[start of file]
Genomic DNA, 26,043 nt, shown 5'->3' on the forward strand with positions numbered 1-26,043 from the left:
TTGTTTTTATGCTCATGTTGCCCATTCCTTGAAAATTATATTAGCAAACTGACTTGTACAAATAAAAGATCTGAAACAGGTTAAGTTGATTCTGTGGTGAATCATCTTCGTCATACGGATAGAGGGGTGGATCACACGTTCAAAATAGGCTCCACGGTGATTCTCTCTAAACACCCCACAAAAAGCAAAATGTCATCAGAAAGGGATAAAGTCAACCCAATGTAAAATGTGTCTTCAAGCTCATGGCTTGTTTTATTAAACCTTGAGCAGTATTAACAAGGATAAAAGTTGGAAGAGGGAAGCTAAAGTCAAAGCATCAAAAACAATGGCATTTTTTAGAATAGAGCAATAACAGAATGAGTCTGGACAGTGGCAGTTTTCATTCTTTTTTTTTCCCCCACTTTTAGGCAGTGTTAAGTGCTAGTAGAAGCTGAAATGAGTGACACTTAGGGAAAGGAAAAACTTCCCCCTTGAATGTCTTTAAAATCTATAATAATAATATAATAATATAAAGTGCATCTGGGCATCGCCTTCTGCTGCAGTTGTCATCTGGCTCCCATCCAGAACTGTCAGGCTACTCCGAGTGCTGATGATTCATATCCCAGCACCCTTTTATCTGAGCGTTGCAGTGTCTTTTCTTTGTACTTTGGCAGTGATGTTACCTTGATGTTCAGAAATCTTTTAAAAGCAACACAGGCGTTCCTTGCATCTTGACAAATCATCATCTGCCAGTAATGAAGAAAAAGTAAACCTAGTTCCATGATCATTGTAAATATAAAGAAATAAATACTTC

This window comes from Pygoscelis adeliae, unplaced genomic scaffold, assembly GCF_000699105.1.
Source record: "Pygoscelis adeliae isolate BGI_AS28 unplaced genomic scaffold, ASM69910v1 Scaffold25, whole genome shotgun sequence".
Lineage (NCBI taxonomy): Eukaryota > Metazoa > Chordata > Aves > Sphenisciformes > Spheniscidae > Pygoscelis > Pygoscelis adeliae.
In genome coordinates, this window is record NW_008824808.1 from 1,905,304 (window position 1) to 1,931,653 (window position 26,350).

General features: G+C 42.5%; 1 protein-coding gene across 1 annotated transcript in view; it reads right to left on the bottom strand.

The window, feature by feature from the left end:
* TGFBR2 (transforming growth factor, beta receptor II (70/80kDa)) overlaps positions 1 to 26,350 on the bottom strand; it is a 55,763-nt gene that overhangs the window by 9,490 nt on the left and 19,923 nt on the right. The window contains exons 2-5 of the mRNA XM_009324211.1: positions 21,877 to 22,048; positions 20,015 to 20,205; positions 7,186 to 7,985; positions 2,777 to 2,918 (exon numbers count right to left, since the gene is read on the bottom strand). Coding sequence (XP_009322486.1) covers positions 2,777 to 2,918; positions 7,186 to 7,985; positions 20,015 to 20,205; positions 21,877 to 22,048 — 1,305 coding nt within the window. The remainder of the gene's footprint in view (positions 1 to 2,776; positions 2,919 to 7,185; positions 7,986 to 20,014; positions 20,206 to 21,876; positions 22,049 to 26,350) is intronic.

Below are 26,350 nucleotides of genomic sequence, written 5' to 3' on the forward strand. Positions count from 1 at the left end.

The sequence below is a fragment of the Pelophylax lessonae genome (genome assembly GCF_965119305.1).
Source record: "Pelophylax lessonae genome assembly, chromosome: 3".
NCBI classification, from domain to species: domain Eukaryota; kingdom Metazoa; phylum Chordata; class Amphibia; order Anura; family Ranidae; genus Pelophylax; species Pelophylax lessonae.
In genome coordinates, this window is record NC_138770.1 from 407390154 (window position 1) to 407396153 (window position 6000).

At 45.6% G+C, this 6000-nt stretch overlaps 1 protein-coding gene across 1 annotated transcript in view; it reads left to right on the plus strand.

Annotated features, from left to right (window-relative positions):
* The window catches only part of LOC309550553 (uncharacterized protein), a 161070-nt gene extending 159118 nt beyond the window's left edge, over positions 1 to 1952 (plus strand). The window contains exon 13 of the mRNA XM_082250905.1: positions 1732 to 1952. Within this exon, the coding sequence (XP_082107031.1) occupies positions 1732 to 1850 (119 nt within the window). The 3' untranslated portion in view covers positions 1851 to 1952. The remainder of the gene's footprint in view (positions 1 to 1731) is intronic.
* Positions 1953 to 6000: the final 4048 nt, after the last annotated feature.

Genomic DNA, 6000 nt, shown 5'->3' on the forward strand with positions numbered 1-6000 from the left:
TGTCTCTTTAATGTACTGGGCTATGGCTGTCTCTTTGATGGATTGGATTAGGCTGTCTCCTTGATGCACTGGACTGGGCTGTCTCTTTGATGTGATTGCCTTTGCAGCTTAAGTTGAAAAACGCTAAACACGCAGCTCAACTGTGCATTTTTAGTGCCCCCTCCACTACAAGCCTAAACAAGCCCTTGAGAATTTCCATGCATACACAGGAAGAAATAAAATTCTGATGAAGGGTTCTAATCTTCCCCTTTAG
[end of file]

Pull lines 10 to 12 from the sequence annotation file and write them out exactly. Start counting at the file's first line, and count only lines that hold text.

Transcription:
Below are 26,350 nucleotides of genomic sequence, written 5' to 3' on the forward strand. Positions count from 1 at the left end.

The sequence below is a fragment of the Pelophylax lessonae genome (genome assembly GCF_965119305.1).
Source record: "Pelophylax lessonae genome assembly, chromosome: 3".